The Chobanian & Avedisian School of Medicine has a long, proud history of integrating the values of the medical school; diversity, commitment to the study and practice of medicine, research, advocacy and social justice into the curriculum. Starting with the first week of medical school, students begin to learn about Boston neighborhoods, demographics about their patients, the health disparities that may exist, and the resources available to their patients and them when providing clinical care. The mission of service is fundamental to our institutional identity and this has been the case since the founding of our programs.
PISCEs (Principles Integrating Science, Clinical Medicine, and Equity)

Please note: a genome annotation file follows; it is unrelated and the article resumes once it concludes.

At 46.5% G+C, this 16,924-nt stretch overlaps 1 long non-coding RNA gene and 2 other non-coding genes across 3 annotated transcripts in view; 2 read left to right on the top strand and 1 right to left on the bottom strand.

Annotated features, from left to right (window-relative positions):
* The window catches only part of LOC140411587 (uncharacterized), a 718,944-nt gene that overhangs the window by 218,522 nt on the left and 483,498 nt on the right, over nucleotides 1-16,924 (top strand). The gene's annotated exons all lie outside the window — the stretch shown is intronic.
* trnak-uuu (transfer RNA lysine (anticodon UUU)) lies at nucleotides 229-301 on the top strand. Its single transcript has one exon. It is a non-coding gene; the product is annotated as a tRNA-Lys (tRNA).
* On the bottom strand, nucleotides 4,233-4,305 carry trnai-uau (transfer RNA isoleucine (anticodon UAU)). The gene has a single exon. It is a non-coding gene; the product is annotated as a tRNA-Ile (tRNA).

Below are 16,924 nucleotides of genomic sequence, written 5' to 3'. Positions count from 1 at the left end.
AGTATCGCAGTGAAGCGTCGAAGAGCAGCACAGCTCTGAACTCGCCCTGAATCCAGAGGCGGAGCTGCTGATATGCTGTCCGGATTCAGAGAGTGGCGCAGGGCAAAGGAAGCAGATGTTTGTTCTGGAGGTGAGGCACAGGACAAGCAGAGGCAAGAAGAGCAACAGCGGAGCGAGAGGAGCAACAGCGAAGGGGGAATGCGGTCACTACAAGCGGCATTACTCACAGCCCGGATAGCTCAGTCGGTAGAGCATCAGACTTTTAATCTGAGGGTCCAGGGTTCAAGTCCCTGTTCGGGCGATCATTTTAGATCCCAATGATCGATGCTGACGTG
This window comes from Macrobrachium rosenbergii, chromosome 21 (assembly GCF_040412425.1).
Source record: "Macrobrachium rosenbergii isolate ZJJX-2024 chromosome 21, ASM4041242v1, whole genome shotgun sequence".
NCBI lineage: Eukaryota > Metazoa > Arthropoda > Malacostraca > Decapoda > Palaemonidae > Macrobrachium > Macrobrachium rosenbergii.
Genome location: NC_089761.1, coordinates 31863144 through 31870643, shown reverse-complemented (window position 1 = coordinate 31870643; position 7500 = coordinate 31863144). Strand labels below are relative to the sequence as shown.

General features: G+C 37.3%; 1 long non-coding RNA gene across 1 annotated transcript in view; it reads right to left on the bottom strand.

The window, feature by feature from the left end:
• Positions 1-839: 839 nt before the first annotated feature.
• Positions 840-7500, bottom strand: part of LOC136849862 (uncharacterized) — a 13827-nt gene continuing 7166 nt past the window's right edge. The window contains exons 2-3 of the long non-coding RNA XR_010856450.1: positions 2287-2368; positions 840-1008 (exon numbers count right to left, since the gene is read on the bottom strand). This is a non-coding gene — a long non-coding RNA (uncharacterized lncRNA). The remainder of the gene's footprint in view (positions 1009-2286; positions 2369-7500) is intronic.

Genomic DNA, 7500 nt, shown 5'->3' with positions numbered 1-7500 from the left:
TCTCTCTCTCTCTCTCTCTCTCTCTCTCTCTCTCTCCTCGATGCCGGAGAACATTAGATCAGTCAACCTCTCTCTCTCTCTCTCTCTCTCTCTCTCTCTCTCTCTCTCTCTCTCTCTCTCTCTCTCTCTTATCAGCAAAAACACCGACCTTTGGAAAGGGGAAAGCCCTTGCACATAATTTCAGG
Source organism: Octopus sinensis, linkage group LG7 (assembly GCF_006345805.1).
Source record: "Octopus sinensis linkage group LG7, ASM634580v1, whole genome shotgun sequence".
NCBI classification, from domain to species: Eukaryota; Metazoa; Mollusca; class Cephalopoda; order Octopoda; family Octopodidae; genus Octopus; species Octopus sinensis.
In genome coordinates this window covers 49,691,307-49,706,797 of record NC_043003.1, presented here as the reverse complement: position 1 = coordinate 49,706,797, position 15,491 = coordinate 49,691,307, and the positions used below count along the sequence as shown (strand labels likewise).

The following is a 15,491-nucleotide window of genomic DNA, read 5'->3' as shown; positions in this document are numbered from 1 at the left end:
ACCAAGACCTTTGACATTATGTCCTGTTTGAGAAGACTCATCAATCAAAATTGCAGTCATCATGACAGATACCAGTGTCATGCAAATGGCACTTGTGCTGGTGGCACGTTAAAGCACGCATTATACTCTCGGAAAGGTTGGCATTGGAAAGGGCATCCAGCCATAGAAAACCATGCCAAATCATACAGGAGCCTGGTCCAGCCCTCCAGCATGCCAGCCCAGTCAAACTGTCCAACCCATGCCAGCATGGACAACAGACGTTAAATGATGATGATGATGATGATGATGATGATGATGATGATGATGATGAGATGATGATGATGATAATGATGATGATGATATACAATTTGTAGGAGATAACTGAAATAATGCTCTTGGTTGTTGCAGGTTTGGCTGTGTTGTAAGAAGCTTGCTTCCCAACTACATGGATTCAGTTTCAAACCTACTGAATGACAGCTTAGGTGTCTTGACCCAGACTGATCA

PISCEs is a longitudinal integrated course during the preclerkship phase of the curriculum that prepares students with the medical knowledge needed to care for patients. It integrates foundational science, pathophysiology, and disease management. The course is broken into three foundational modules followed by eight systems-based (e.g., cardiovascular, neuro/psych) modules. Woven into each of these modules are longitudinal threads that include oncology, infectious disease, anatomy, microbiology, pharmacology, and pathology, as well as the school’s health equity curricular themes. The last 10 weeks of the preclerkship curriculum, called the Integration Weeks, focus on integrated cases based on the Chobanian & Avedisian School of Medicine Core patient presentations that deliberately revisit prior foundational, clinical, and social science content in patient cases to help students consolidate and integrate the material. The cases begin with a patient presenting to a clinic or ER and then evolve over the course of the week. The case patient’s signs, symptoms, labs, and imaging enable students to apply what they have learned in a clinical context to prepare them for how they will subsequently see clinical information and apply medical knowledge during their clinical clerkships. The cases will be based on real patient cases that represent the unique populations at our primary teaching hospital (Boston Medical Center), and will highlight knowledge and skills needed to address our curricular key themes and populations. Finally, students collaborate in small groups to solve clinical problems, simulating the clinical team in medical practice and review, as well as prepare for the USMLE Step 1 exam. The PISCEs curriculum uses multiple instructional design strategies to support active learning, peer learning, and team development.